To support its emphasis on community health, Healing Spirits will hold three events this week to support healing from substance abuse, give people a way to describe their journey through poetry and teach leadership skills to youth.
Healing Spirits is the aftercare program for Peaceful Spirit Treatment Center, which provides residential and outpatient treatment for adults struggling with alcohol and drug abuse.
“We’re a peer-facilitated and peer-inspired group,” said Esther Belin, the intake and aftercare coordinator for Healing Spirits, which was founded in October. “We’re a movement focused on community health, that’s the umbrella we operate under, and we ask what community health would look like.”
Activities include a dinner and panel on the “Journey of Healing” on Thursday, a dinner and Community Poetry Slam in honor of National Poetry Month on Friday and a Children’s Pow Wow on Saturday.
“We’re trying to dispel the stereotype of what recovery is,” Belin said, “because it includes relapses. There’s such a stigma attached to it. Our emphasis is to keep moving forward, even if the steps are slow, and bring somebody along with you.”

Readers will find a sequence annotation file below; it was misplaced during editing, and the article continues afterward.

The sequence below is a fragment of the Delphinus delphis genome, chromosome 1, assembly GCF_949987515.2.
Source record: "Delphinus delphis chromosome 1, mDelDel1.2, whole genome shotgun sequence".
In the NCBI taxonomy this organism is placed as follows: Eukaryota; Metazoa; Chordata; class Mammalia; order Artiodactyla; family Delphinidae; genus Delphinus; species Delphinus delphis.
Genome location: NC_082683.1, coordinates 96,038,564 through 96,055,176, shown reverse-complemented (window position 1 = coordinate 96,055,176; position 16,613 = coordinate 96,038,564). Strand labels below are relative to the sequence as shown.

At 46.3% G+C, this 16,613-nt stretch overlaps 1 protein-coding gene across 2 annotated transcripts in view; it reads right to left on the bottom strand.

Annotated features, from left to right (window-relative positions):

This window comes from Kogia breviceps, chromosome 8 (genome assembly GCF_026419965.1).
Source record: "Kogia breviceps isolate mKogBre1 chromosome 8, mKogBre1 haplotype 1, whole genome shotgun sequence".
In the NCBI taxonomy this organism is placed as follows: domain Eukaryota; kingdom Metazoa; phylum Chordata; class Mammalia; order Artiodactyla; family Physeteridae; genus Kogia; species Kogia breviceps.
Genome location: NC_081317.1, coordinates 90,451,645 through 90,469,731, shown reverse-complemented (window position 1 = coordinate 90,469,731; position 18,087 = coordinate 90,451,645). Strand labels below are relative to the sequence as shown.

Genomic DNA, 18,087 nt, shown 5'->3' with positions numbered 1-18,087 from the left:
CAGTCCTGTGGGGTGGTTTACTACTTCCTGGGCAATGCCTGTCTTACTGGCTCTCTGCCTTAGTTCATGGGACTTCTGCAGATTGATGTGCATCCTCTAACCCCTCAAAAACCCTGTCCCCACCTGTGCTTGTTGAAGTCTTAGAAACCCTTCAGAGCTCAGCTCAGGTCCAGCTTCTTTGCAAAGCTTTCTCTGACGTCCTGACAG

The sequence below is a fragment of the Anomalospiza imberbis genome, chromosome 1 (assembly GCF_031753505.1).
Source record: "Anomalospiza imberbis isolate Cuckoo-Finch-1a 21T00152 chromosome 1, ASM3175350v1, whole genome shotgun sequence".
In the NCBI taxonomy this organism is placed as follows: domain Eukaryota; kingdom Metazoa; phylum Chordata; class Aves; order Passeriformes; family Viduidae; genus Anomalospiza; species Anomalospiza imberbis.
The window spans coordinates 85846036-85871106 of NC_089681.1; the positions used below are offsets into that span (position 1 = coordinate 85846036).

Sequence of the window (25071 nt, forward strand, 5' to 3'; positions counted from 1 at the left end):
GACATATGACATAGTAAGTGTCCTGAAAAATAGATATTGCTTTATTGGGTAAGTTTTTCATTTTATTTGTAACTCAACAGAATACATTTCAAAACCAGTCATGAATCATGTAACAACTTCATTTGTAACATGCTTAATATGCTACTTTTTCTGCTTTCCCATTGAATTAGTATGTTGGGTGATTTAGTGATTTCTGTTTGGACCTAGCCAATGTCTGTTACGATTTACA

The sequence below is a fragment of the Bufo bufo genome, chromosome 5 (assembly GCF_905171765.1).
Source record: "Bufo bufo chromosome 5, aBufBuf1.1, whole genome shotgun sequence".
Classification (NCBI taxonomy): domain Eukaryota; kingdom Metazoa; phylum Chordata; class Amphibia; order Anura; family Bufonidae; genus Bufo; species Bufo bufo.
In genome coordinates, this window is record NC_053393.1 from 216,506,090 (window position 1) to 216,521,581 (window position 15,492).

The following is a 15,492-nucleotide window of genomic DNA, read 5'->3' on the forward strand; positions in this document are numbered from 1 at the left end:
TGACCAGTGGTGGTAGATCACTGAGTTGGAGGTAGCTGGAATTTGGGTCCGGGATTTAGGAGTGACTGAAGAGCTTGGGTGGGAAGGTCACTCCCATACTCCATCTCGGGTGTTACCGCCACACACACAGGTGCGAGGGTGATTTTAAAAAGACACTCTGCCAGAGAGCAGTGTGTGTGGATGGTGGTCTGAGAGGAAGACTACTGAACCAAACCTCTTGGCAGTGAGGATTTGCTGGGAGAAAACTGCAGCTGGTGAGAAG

The panel on Thursday will include Southern Ute tribal members Martin Pinnecoose, SkyDawn Sandoval and Mikki Naranjo along with Ute Mountain Ute tribal member Marettas Frost.
Working with tribal members isn’t just focusing on their personal stories, she said.
“Often they’re affected because of historic trauma to native people,” she said.
For the Community Poetry Slam, Belin and Sandoval, who is an intern at Peaceful Spirit, have visited the Native Studies classes at the Ignacio Middle and High schools, she said, teaching through videos of other youth poetry slams and the poetry of Tanaya Winder, author of Worlds Like Love.
“She’s a contemporary local voice,” Belin said about Winder, who traces her heritage to the Southern Ute, Duckwater Shoshone and Pyramid Lake Shoshone nations. A copy of Winder’s book is one of the prizes at the slam.
The Children’s Pow Wow will be run by children from the Southern Ute and Ute Mountain Ute tribes, with an eighth-grader as emcee and an 11th-grader serving as arena director.
“This is a lot about teaching them leadership skills,” Belin said, “because young people need practice in traditional areas like the pow-wow arena. They’ll still have mentors there, but we want to let them do it.”